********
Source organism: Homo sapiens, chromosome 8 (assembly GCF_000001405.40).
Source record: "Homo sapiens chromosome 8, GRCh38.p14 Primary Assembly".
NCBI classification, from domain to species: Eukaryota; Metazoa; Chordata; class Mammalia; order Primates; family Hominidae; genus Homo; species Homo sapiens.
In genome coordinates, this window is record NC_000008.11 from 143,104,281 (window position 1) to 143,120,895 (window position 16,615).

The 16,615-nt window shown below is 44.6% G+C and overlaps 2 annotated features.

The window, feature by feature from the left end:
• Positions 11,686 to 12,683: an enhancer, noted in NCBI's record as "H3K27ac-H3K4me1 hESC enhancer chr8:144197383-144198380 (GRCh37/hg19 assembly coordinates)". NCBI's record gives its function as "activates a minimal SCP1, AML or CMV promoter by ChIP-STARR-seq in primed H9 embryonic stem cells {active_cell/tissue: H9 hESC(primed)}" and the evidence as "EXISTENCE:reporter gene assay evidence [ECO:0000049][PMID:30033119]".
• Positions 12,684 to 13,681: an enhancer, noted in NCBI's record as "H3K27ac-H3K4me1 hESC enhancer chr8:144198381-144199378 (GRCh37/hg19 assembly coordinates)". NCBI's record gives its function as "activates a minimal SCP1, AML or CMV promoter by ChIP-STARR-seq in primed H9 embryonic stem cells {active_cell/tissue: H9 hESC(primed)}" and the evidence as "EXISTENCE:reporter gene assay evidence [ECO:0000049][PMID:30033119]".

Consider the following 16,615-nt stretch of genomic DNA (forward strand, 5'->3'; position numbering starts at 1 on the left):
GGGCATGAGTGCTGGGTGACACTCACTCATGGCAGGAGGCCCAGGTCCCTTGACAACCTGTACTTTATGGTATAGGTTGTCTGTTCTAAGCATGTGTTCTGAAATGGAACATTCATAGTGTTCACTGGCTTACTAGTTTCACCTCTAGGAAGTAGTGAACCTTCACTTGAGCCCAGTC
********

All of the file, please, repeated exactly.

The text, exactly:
Source organism: Homo sapiens, chromosome 8 (assembly GCF_000001405.40).
Source record: "Homo sapiens chromosome 8, GRCh38.p14 Primary Assembly".
NCBI classification, from domain to species: Eukaryota; Metazoa; Chordata; class Mammalia; order Primates; family Hominidae; genus Homo; species Homo sapiens.
In genome coordinates, this window is record NC_000008.11 from 143,104,281 (window position 1) to 143,120,895 (window position 16,615).

The 16,615-nt window shown below is 44.6% G+C and overlaps 2 annotated features.

The window, feature by feature from the left end:
• Positions 11,686 to 12,683: an enhancer, noted in NCBI's record as "H3K27ac-H3K4me1 hESC enhancer chr8:144197383-144198380 (GRCh37/hg19 assembly coordinates)". NCBI's record gives its function as "activates a minimal SCP1, AML or CMV promoter by ChIP-STARR-seq in primed H9 embryonic stem cells {active_cell/tissue: H9 hESC(primed)}" and the evidence as "EXISTENCE:reporter gene assay evidence [ECO:0000049][PMID:30033119]".
• Positions 12,684 to 13,681: an enhancer, noted in NCBI's record as "H3K27ac-H3K4me1 hESC enhancer chr8:144198381-144199378 (GRCh37/hg19 assembly coordinates)". NCBI's record gives its function as "activates a minimal SCP1, AML or CMV promoter by ChIP-STARR-seq in primed H9 embryonic stem cells {active_cell/tissue: H9 hESC(primed)}" and the evidence as "EXISTENCE:reporter gene assay evidence [ECO:0000049][PMID:30033119]".

Consider the following 16,615-nt stretch of genomic DNA (forward strand, 5'->3'; position numbering starts at 1 on the left):
GGGCATGAGTGCTGGGTGACACTCACTCATGGCAGGAGGCCCAGGTCCCTTGACAACCTGTACTTTATGGTATAGGTTGTCTGTTCTAAGCATGTGTTCTGAAATGGAACATTCATAGTGTTCACTGGCTTACTAGTTTCACCTCTAGGAAGTAGTGAACCTTCACTTGAGCCCAGTC